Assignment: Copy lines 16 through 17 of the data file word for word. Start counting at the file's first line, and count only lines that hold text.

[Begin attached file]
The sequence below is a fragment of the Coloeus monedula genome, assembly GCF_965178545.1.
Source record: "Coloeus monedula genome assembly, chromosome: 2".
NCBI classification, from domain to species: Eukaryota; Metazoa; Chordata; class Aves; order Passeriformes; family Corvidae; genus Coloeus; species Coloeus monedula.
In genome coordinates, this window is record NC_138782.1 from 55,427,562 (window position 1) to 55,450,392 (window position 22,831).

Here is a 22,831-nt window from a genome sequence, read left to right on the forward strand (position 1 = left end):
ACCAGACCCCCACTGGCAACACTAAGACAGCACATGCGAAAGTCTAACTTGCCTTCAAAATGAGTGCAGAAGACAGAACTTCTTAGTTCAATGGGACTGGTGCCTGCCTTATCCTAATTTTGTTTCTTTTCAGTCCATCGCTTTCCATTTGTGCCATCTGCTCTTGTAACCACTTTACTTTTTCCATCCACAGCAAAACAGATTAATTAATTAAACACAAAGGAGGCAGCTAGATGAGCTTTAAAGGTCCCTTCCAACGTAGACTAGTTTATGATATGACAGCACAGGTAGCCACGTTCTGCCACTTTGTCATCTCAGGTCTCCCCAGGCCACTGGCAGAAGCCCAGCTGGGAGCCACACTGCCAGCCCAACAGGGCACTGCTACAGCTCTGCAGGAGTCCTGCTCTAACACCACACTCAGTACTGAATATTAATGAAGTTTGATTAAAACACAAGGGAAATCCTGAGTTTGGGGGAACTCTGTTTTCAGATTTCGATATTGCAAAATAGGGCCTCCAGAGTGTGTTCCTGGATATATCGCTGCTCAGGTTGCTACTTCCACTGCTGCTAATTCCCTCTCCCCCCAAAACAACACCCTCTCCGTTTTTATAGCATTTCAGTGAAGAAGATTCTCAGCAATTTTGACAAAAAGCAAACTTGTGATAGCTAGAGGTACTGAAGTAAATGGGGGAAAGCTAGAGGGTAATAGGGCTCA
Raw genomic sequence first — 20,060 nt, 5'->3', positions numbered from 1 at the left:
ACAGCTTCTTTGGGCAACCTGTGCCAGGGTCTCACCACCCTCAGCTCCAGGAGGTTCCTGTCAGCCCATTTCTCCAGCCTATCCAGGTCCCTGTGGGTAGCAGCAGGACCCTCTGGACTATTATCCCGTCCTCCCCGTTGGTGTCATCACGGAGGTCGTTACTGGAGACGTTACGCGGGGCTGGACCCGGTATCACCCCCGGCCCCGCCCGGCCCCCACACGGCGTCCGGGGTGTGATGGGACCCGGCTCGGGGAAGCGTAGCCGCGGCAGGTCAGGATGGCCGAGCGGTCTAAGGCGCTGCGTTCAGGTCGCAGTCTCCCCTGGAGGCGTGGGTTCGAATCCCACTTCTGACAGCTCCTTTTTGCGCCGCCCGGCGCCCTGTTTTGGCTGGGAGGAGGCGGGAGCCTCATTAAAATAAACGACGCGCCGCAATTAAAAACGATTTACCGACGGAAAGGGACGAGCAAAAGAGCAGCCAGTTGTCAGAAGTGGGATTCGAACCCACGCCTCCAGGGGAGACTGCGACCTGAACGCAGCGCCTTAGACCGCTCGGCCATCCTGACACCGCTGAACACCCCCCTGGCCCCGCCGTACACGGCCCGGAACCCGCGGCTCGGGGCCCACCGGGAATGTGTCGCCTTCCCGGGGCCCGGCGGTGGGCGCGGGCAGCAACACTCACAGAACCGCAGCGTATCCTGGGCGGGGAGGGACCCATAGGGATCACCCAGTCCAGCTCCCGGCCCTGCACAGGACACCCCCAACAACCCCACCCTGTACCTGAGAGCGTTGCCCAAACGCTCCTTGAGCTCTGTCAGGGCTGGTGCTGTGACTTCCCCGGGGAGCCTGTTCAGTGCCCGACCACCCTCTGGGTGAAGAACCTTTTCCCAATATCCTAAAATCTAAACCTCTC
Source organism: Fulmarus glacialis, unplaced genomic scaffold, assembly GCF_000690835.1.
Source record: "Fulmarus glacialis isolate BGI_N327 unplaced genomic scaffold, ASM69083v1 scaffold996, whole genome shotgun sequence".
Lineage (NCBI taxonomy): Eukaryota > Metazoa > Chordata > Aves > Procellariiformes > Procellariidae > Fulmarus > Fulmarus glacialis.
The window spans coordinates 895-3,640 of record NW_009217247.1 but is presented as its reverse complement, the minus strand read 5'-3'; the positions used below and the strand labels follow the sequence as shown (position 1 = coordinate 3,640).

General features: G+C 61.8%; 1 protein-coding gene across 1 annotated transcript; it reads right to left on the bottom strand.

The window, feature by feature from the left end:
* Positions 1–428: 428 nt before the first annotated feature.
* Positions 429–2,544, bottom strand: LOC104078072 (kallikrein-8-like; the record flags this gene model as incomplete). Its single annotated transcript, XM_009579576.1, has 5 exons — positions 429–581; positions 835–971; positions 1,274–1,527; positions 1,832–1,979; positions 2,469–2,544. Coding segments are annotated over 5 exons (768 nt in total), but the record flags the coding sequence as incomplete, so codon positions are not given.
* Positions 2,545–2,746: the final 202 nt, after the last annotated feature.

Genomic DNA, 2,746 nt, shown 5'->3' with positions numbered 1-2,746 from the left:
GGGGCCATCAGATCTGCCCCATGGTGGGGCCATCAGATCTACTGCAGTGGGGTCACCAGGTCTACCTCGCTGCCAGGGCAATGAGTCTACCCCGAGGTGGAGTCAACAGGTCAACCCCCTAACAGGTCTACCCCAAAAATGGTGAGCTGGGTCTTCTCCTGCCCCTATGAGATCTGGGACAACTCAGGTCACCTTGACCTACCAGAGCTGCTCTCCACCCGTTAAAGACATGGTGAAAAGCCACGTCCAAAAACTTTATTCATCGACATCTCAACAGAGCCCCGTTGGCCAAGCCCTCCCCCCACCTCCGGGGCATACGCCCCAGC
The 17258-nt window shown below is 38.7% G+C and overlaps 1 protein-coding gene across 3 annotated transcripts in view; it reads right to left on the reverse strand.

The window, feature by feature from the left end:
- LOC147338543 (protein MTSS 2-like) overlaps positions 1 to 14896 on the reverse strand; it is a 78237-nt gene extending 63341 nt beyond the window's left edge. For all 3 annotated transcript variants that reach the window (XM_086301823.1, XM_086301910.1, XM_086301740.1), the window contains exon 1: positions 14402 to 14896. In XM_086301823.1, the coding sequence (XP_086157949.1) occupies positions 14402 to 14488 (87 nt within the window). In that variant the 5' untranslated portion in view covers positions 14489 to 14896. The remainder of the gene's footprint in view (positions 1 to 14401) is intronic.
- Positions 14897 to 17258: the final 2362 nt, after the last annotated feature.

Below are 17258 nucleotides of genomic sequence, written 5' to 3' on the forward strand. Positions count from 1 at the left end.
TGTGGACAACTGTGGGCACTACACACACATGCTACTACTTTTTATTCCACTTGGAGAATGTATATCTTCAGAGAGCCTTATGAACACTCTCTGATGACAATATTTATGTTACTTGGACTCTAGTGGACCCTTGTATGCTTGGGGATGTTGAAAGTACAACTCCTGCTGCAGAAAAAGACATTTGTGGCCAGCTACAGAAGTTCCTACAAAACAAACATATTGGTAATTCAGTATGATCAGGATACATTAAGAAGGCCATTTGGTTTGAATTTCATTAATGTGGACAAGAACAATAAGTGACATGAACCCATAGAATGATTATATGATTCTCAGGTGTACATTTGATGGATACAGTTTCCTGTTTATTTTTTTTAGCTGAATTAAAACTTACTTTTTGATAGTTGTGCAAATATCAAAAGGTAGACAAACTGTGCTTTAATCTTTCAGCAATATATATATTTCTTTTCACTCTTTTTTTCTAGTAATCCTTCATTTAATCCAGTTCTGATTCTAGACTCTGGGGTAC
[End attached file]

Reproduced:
* Positions 429–2,544, bottom strand: LOC104078072 (kallikrein-8-like; the record flags this gene model as incomplete). Its single annotated transcript, XM_009579576.1, has 5 exons — positions 429–581; positions 835–971; positions 1,274–1,527; positions 1,832–1,979; positions 2,469–2,544. Coding segments are annotated over 5 exons (768 nt in total), but the record flags the coding sequence as incomplete, so codon positions are not given.
* Positions 2,545–2,746: the final 202 nt, after the last annotated feature.